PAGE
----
The primary tool to handle, analyse and visualise transmission chains and contact tracing data is the package epicontacts, developed by the folks at RECON. Try out the interactive plot below by hovering over the nodes for more information, dragging them to move them and clicking on them to highlight downstream cases.
First load the standard packages required for data import and manipulation. In this handbook we emphasize
p_load() from pacman, which installs the package if necessary and loads it for use. You can also load packages with
library() from base R. See the page on R basics for more information on R packages.
pacman::p_load( rio, # File import here, # File locator tidyverse, # Data management + ggplot2 graphics remotes # Package installation from github )
You will require the development version of epicontacts, which can be
installed from github using the
p_install_github() function from pacman. You only need to run this command
below once, not every time you use the package (thereafter, you can use
p_load() as usual).
We import the dataset of cases from a simulated Ebola epidemic. If you want to download the data to follow step-by-step, see instructions in the Download handbook and data page. The dataset is imported using the
import() function from the rio package. See the page on Import and export for various ways to import data.
# import the linelist linelist <- import("linelist_cleaned.xlsx")
The first 50 rows of the linelist are displayed below. Of particular interest are the columns
We then need to create an epicontacts object, which requires two types of data:
- a linelist documenting cases where columns are variables and rows correspond to unique cases
- a list of edges defining links between cases on the basis of their unique IDs (these can be contacts, transmission events, etc.)
As we already have a linelist, we just need to create a list of edges between
cases, more specifically between their IDs. We can extract transmission links from the
linelist by linking the
infector column with the
case_id column. At this point we can also add “edge
properties”, by which we mean any variable describing the link between the two
cases, not the cases themselves. For illustration, we will add a
variable describing the location of the transmission event, and a duration
variable describing the duration of the contact in days.
In the code below, the dplyr function
transmute is similar to
mutate, except it only keeps
the columns we have specified within the function. The
drop_na function will
filter out any rows where the specified columns have an
NA value; in this
case, we only want to keep the rows where the infector is known.
## generate contacts contacts <- linelist %>% transmute( infector = infector, case_id = case_id, location = sample(c("Community", "Nosocomial"), n(), TRUE), duration = sample.int(10, n(), TRUE) ) %>% drop_na(infector)
We can now create the epicontacts object using the
function. We need to specify which column in the linelist points to the unique case
identifier, as well as which columns in the contacts point to the unique
identifiers of the cases involved in each link. These links are directional in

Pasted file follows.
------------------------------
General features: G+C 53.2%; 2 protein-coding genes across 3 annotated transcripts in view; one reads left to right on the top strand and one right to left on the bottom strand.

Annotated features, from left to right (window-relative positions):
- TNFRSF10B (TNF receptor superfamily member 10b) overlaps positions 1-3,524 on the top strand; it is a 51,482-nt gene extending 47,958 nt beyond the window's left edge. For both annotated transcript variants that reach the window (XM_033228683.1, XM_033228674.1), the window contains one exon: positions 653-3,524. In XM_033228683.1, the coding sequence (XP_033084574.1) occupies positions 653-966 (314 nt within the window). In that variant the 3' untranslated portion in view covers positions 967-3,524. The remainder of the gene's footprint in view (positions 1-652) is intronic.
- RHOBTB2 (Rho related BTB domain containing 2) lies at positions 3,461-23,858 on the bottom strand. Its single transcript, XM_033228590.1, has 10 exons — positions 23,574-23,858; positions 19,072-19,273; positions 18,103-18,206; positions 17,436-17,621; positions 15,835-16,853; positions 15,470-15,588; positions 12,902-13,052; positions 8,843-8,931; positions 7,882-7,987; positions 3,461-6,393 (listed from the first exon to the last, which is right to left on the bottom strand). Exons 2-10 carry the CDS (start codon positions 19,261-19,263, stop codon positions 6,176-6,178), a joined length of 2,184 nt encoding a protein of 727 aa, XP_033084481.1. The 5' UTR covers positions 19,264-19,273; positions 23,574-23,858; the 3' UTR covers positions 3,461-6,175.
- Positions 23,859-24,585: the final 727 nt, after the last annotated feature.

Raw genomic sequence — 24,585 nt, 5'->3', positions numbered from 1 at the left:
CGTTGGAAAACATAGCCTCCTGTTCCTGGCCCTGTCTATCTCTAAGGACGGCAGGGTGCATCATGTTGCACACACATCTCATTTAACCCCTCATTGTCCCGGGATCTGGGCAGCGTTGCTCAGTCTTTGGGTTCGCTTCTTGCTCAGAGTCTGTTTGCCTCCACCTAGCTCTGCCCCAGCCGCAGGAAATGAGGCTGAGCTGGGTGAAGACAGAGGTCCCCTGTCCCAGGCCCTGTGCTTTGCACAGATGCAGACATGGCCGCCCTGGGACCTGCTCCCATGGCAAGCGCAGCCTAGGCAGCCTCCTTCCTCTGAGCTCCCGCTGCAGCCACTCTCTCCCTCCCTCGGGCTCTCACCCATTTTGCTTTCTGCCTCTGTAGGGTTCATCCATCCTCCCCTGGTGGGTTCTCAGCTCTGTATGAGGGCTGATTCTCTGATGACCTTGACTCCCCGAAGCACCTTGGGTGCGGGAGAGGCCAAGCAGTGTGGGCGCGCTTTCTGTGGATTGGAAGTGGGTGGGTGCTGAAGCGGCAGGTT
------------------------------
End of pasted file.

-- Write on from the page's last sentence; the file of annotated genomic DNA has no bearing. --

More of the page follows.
that infection is going from the infector to the case, so we need to specify
to arguments accordingly. We therefore also set the
TRUE, which will affect future operations.
## generate epicontacts object epic <- make_epicontacts( linelist = linelist, contacts = contacts, id = "case_id", from = "infector", to = "case_id", directed = TRUE )
Upon examining the epicontacts objects, we can see that the
in the linelist has been renamed to
id and the
columns in the contacts have been renamed to
to. This ensures
consistency in subsequent handling, visualisation and analysis operations.
## view epicontacts object epic
## ## /// Epidemiological Contacts // ## ## // class: epicontacts ## // 5,888 cases in linelist; 3,800 contacts; directed ## ## // linelist ## ## # A tibble: 5,888 x 30 ## id generation date_infection date_onset date_hospitalis~ date_outcome outcome gender age age_unit age_years age_cat age_cat5 hospital lon lat infector ## <chr> <dbl> <date> <date> <date> <date> <chr> <chr> <dbl> <chr> <dbl> <fct> <fct> <chr> <dbl> <dbl> <chr> ## 1 5fe599 4 2014-05-08 2014-05-13 2014-05-15 NA <NA> m 2 years 2 0-4 0-4 Other -13.2 8.47 f547d6 ## 2 8689b7 4 NA 2014-05-13 2014-05-14 2014-05-18 Recover f 3 years 3 0-4 0-4 Missing -13.2 8.45 <NA> ## 3 11f8ea 2 NA 2014-05-16 2014-05-18 2014-05-30 Recover m 56 years 56 50-69 55-59 St. Mark~ -13.2 8.46 <NA> ## 4 b8812a 3 2014-05-04 2014-05-18 2014-05-20 NA <NA> f 18 years 18 15-19 15-19 Port Hos~ -13.2 8.48 f90f5f ## 5 893f25 3 2014-05-18 2014-05-21 2014-05-22 2014-05-29 Recover m 3 years 3 0-4 0-4 Military~ -13.2 8.46 11f8ea ## 6 be99c8 3 2014-05-03 2014-05-22 2014-05-23 2014-05-24 Recover f 16 years 16 15-19 15-19 Port Hos~ -13.2 8.46 aec8ec ## 7 07e3e8 4 2014-05-22 2014-05-27 2014-05-29 2014-06-01 Recover f 16 years 16 15-19 15-19 Missing -13.2 8.46 893f25 ## 8 369449 4 2014-05-28 2014-06-02 2014-06-03 2014-06-07 Death f 0 years 0 0-4 0-4 Missing -13.2 8.46 133ee7 ## 9 f393b4 4 NA 2014-06-05 2014-06-06 2014-06-18 Recover m 61 years 61 50-69 60-64 Missing -13.2 8.46 <NA> ## 10 1389ca 4 NA 2014-06-05 2014-06-07 2014-06-09 Death f 27 years 27 20-29 25-29 Missing -13.3 8.47 <NA> ## # ... with 5,878 more rows, and 13 more variables: source <chr>, wt_kg <dbl>, ht_cm <dbl>, ct_blood <dbl>, fever <chr>, chills <chr>, cough <chr>, aches <chr>, ## # vomit <chr>, temp <dbl>, time_admission <chr>, bmi <dbl>, days_onset_hosp <dbl> ## ## // contacts ## ## # A tibble: 3,800 x 4 ## from to location duration ## <chr> <chr> <chr> <int> ## 1 f547d6 5fe599 Community 1 ## 2 f90f5f b8812a Nosocomial 5 ## 3 11f8ea 893f25 Nosocomial 9 ## 4 aec8ec be99c8 Community 3 ## 5 893f25 07e3e8 Nosocomial 8 ## 6 133ee7 369449 Nosocomial 9 ## 7 996f3a 2978ac Community 7 ## 8 133ee7 57a565 Community 9 ## 9 37a6f6 fc15ef Community 5 ## 10 9f6884 2eaa9a Nosocomial 6 ## # ... with 3,790 more rows